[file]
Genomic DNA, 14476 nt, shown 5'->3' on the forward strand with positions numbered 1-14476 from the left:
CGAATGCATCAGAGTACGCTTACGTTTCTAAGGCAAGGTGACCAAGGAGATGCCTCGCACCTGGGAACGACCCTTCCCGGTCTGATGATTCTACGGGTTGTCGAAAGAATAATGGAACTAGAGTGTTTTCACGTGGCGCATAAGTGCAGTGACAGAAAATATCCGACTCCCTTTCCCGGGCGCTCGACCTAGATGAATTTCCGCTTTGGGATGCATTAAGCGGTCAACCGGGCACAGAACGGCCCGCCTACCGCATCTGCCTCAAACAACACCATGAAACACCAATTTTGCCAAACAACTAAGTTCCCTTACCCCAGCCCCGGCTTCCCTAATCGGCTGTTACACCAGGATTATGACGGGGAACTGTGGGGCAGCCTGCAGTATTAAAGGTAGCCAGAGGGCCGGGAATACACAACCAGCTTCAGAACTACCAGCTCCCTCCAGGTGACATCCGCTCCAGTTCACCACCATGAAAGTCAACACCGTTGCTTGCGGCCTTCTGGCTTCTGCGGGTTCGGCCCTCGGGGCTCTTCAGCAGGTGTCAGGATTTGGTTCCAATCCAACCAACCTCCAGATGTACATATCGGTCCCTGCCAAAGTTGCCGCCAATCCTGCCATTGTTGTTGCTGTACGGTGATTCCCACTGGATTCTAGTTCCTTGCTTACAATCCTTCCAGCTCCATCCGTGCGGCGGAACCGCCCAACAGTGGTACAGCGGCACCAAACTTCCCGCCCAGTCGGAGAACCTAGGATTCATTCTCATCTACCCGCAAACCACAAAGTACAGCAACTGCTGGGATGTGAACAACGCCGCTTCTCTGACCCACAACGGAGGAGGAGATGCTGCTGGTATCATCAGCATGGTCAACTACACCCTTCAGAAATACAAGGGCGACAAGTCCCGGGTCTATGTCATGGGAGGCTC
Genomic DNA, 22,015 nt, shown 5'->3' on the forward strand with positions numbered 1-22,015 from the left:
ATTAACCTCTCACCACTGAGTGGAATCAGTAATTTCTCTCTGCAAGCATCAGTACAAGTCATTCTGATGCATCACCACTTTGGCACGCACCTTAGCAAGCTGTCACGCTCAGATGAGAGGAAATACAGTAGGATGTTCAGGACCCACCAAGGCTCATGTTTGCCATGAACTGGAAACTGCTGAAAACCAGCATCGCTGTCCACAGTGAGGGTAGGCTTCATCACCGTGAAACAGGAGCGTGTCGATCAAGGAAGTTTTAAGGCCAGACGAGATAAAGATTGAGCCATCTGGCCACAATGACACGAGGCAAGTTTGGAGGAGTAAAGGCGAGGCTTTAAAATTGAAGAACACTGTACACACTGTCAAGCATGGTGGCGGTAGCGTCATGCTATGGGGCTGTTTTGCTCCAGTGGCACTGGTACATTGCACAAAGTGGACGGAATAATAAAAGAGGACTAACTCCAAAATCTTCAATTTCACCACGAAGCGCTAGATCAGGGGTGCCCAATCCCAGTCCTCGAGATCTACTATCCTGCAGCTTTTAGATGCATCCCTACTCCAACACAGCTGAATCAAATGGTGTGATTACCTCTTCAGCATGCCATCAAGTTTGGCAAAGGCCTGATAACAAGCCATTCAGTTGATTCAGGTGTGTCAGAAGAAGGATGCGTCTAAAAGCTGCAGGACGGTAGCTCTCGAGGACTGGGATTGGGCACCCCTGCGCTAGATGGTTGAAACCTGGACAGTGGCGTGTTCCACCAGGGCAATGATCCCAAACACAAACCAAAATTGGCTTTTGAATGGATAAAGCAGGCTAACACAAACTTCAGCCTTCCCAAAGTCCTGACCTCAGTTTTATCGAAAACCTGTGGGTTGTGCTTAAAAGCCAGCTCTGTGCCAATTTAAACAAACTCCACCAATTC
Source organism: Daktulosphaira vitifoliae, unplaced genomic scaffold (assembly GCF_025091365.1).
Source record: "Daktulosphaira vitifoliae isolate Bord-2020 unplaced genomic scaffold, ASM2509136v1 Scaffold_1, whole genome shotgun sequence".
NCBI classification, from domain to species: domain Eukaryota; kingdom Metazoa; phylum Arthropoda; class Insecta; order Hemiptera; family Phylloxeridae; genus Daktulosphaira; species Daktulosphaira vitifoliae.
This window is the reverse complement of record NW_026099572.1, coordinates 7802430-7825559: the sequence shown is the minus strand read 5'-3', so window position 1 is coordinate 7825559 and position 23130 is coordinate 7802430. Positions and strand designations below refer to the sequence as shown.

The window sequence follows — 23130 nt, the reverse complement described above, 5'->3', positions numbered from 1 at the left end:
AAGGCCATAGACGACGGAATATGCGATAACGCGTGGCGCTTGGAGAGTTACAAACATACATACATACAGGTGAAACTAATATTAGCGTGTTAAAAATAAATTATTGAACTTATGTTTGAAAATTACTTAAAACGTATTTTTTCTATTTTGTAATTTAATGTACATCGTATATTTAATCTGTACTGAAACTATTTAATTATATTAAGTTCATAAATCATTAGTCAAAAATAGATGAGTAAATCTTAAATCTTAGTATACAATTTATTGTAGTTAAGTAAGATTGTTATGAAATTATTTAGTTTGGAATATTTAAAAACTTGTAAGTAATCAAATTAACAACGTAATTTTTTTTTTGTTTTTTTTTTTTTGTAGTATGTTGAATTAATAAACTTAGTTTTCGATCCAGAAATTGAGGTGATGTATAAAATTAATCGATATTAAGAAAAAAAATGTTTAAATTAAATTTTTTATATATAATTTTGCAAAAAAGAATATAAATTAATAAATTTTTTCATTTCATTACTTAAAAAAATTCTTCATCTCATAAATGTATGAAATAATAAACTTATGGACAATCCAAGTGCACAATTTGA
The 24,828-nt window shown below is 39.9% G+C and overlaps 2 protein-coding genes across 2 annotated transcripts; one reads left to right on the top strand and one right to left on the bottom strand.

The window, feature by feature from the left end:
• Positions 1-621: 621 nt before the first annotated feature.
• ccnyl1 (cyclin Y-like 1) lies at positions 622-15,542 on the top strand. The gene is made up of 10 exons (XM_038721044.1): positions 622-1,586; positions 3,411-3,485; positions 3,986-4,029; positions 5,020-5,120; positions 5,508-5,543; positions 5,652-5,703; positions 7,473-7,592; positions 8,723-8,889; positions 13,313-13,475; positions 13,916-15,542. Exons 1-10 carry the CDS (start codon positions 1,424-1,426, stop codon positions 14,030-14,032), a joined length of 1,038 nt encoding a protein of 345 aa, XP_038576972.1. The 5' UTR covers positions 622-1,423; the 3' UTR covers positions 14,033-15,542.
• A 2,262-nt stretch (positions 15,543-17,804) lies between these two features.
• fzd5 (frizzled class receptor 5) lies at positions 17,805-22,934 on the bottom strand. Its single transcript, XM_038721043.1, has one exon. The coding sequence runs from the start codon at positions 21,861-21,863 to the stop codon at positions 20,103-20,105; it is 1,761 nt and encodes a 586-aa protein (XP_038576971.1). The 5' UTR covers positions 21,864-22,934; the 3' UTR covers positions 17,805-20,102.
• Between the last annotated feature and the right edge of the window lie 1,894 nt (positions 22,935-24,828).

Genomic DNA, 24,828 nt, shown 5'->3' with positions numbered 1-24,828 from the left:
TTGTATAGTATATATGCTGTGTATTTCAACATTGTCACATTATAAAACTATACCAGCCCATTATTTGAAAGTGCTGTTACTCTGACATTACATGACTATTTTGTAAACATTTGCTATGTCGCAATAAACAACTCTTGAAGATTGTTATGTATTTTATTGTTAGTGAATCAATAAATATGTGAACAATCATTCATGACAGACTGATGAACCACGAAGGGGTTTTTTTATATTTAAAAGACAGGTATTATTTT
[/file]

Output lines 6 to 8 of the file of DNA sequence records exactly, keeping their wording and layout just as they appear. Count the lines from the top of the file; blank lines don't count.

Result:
Source record: "Daktulosphaira vitifoliae isolate Bord-2020 unplaced genomic scaffold, ASM2509136v1 Scaffold_1, whole genome shotgun sequence".
NCBI classification, from domain to species: domain Eukaryota; kingdom Metazoa; phylum Arthropoda; class Insecta; order Hemiptera; family Phylloxeridae; genus Daktulosphaira; species Daktulosphaira vitifoliae.
This window is the reverse complement of record NW_026099572.1, coordinates 7802430-7825559: the sequence shown is the minus strand read 5'-3', so window position 1 is coordinate 7825559 and position 23130 is coordinate 7802430. Positions and strand designations below refer to the sequence as shown.